Log in

No account? Create an account
29 October 2006 @ 10:19 am
Supernatural Gen Fiction: Death In Flight  
Title: Death In Flight
Author: HalfshellVenus
Characters: John (Gen)
Rating: PG-13
Summary: A retelling of an Urban Legend as it happens to John (pre-Series): Room for one more-- dreams that foretell a death somehow tied in with something in the dream.
Author’s Notes: Written for the 60_minute_fics 'Urban Legend' challenge, though this one was about a 90-minute story instead (action blocking and geographical research really slow things down).


Autumn is crisp in the ‘Nam, cool at night and in the mornings before the heat of day makes the jungle humid all over again.

John shuffles down further in his sleeping bag, knife up next to his hands and machine gun right under his kit. Four more hours, and then he’s on lookout. He tries to sink back into sleep, ears always half-alert for a noise that signals trouble.

The warmth lulls him down into the darkness of slumber, into a twilight forest where the sounds of night creep in. This is a forest from his past—a hiking trip in Colorado back when he was fifteen or so.

John walks along the edges of a stream, following the flow of water downhill as the sky begins to fade. Mosquitoes whine near his head, moving him along faster. He struggles to place his feet without twisting his ankles, the path next to the water rocky and uneven. Up above, he hears a sound: Whoosh-snap. Whoosh-snap. He can’t identify it. It’s not like anything he knows. The noise continues on as he shivers in the sudden rush of wind.

Biiiiiiiiirk. A piercing scream overhead makes John clap his hands over his ears. That sound is familiar, though much too loud. John looks up, half-expecting to see nothing against the darkness of the sky. What he does see drops his legs out from under him. It has to be his imagination—because nothing that big can be real.

Blackness drops and lifts, brushing the tips of trees as it comes closer. The crashing of branches marks the downward arc of the eagle. In a swift dive, it grabs John in its talons. The last thing he feels is the agony of his ribs crushing under the eagle’s strength as it lifts him up toward the sky…

John jolts awake with a gasp. He’s sweat-soaked and breathless, his stomach screaming with the remembered shock of the ground falling away beneath him.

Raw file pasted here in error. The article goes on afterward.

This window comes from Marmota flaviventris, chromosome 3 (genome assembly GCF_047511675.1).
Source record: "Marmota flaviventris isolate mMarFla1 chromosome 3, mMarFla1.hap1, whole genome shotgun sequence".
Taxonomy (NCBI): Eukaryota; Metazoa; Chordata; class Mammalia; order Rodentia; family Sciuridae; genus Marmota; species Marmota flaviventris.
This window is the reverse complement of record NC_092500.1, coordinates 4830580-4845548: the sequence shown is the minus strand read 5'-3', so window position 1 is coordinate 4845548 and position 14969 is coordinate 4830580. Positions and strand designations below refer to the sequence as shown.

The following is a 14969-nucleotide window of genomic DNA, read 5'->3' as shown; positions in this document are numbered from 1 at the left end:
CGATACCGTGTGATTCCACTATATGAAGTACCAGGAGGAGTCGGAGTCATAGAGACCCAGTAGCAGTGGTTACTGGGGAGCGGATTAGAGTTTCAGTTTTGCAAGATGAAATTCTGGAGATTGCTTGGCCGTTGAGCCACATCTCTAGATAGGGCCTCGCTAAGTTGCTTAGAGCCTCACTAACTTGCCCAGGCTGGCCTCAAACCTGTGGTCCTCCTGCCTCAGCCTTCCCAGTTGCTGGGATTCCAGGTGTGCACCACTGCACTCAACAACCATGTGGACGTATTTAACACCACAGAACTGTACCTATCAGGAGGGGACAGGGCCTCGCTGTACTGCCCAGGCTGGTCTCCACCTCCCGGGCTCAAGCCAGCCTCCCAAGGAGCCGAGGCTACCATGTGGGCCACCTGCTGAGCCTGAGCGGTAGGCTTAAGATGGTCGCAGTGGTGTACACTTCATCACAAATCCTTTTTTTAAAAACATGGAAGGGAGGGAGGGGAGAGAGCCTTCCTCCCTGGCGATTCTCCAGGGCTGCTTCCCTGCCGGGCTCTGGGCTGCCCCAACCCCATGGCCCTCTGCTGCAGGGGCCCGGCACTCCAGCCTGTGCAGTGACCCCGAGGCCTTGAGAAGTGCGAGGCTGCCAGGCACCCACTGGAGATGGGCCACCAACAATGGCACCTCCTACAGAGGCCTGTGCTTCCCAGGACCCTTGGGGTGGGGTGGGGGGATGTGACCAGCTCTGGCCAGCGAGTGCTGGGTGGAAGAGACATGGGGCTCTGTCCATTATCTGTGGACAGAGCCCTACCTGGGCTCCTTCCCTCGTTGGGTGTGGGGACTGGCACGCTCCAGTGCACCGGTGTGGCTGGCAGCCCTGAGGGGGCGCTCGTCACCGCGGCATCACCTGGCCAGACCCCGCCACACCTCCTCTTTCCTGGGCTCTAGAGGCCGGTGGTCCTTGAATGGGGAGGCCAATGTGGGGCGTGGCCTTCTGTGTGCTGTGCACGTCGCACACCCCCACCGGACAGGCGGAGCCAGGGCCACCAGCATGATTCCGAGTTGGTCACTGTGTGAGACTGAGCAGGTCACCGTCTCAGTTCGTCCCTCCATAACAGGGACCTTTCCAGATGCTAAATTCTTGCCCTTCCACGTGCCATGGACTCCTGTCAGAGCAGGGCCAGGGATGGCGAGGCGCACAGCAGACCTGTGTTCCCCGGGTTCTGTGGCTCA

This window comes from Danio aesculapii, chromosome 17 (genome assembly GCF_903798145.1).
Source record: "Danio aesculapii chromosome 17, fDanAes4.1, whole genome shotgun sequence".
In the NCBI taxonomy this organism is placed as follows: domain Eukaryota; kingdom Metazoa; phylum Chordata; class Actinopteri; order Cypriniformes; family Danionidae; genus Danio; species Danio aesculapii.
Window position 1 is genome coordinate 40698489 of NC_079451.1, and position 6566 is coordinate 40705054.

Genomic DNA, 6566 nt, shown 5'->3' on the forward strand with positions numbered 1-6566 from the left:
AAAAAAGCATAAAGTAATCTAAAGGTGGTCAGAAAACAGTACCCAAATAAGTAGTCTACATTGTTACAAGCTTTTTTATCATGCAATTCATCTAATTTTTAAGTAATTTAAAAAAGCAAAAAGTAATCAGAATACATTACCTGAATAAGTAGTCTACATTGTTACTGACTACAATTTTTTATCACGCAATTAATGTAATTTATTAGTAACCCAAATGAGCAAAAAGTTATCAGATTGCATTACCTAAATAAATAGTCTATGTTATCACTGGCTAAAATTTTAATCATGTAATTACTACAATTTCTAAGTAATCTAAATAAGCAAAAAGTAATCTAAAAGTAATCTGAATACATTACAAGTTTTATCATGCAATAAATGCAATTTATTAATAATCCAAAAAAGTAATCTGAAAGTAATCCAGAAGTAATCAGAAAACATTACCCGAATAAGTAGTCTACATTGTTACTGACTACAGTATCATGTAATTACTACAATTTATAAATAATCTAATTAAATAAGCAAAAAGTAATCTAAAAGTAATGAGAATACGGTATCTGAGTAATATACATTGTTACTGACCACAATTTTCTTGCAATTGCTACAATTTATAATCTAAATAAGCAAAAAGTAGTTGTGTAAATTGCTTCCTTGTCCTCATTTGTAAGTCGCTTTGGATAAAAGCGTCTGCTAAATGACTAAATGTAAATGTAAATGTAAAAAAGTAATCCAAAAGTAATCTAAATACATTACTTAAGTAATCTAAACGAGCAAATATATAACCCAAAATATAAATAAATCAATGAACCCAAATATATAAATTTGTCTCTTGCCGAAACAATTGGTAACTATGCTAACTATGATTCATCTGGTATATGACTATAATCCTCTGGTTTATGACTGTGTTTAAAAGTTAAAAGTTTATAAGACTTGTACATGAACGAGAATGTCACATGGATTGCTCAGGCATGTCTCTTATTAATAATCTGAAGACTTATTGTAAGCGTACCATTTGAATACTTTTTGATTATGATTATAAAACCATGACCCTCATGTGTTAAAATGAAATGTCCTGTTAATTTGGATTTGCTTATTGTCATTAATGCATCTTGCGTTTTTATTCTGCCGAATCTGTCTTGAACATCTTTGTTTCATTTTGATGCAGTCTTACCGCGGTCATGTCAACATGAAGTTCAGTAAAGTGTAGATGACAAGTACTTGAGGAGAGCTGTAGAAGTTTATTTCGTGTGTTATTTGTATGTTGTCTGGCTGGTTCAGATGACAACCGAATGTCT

He gulps in air steadily, adrenaline coursing through him. He tries to rub away the prickling along his skin as he struggles for calm again.

This is not the first time this nightmare has come to him. Its first appearance spoiled the end of his R and R, drove him out of Mai Huong’s cottage to the bar at the end of the village. His last bout was a week ago. His own half-bitten off cry broke him out of it, and he was upright and shaking by the time the images dissipated from his head.

A night bird calls in the distance, breaking the cadence of the frogs in the underbrush. John runs his hand absently through his hair. The stillness bleeds away, and the jungle resumes its song.

The morning brings new orders. They’ve got a tactical mission 7 klicks to the north in a farming region on the edge of Kon Ho Nong.

John packs up quickly, shouldering his kit as his unit files off toward their destination. A couple of hours could find them in the middle of combat again, though it could always happen sooner. A soldier learns that there is no downtime—there is only the relative safety of a few given minutes. To move is to risk walking into a trap. To stay is to risk an ambush under cover of night.

The sun beats down as they cross quickly through an open field. No activity reported in the area, and going around the edges would double the time to their destination.

Ping! A bullet whistles to John’s left, and Barger in front of him crumples to the ground.

“Dave. Dave!” John shouts. He drops down to check Barger’s pulse, but it is already ebbing away.

More bullets fly in from the sides, and Stanger suddenly stiffens behind John and lands on him with a crash.

“Nggauugh!” John yells. The effort strains his battered chest, the pain growing stronger as he shoves Stanger off of him and rolls up to a crouch.

Att-at-at-at-at! Utt-ut-ut-ut-ut-ut! John follows the sounds with his scope, returns fire in a sweeping spray. A few isolated rifle cracks are still coming from that direction, and he one-hands a pair of grenades off his belt. He pulls the pins with his teeth and lobs the grenades long and far into the distance.

Whoom! Earth explodes in shower of pebbles and weeds where the grenades landed, sharp screams on the edge of the detonation. Dust rises in a slow cloud, a brown film dimming the color of the far-off sky.